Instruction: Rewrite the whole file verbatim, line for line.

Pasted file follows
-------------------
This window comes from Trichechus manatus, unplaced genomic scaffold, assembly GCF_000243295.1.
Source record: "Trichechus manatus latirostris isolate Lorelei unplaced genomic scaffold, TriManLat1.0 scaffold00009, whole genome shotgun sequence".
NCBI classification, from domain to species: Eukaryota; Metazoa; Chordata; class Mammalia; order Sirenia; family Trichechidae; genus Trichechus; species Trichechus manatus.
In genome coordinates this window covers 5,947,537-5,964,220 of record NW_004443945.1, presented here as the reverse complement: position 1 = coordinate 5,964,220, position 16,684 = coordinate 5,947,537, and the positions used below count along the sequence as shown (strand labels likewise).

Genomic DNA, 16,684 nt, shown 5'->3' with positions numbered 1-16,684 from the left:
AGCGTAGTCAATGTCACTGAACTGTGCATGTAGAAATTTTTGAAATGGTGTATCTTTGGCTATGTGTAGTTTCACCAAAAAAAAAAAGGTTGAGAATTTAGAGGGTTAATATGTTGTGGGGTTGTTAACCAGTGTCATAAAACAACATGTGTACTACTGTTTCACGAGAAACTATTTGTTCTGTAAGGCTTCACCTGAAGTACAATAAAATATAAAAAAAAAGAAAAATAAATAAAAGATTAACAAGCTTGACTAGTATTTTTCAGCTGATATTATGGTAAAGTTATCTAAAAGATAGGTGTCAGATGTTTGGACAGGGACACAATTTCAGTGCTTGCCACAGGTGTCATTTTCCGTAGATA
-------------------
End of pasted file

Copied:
This window comes from Trichechus manatus, unplaced genomic scaffold, assembly GCF_000243295.1.
Source record: "Trichechus manatus latirostris isolate Lorelei unplaced genomic scaffold, TriManLat1.0 scaffold00009, whole genome shotgun sequence".
NCBI classification, from domain to species: Eukaryota; Metazoa; Chordata; class Mammalia; order Sirenia; family Trichechidae; genus Trichechus; species Trichechus manatus.
In genome coordinates this window covers 5,947,537-5,964,220 of record NW_004443945.1, presented here as the reverse complement: position 1 = coordinate 5,964,220, position 16,684 = coordinate 5,947,537, and the positions used below count along the sequence as shown (strand labels likewise).

Genomic DNA, 16,684 nt, shown 5'->3' with positions numbered 1-16,684 from the left:
AGCGTAGTCAATGTCACTGAACTGTGCATGTAGAAATTTTTGAAATGGTGTATCTTTGGCTATGTGTAGTTTCACCAAAAAAAAAAAGGTTGAGAATTTAGAGGGTTAATATGTTGTGGGGTTGTTAACCAGTGTCATAAAACAACATGTGTACTACTGTTTCACGAGAAACTATTTGTTCTGTAAGGCTTCACCTGAAGTACAATAAAATATAAAAAAAAAGAAAAATAAATAAAAGATTAACAAGCTTGACTAGTATTTTTCAGCTGATATTATGGTAAAGTTATCTAAAAGATAGGTGTCAGATGTTTGGACAGGGACACAATTTCAGTGCTTGCCACAGGTGTCATTTTCCGTAGATA